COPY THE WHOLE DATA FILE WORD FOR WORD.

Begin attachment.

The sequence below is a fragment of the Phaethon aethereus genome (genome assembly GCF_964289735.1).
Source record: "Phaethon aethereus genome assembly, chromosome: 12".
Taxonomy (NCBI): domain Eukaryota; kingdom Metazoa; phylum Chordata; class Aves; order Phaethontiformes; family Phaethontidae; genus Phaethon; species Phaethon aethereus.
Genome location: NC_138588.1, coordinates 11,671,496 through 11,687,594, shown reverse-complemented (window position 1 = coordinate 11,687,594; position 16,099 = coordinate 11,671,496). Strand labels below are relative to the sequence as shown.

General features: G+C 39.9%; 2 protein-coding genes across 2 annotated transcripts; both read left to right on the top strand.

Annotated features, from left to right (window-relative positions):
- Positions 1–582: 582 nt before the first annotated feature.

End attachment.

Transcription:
The sequence below is a fragment of the Phaethon aethereus genome (genome assembly GCF_964289735.1).
Source record: "Phaethon aethereus genome assembly, chromosome: 12".
Taxonomy (NCBI): domain Eukaryota; kingdom Metazoa; phylum Chordata; class Aves; order Phaethontiformes; family Phaethontidae; genus Phaethon; species Phaethon aethereus.
Genome location: NC_138588.1, coordinates 11,671,496 through 11,687,594, shown reverse-complemented (window position 1 = coordinate 11,687,594; position 16,099 = coordinate 11,671,496). Strand labels below are relative to the sequence as shown.

General features: G+C 39.9%; 2 protein-coding genes across 2 annotated transcripts; both read left to right on the top strand.

Annotated features, from left to right (window-relative positions):
- Positions 1–582: 582 nt before the first annotated feature.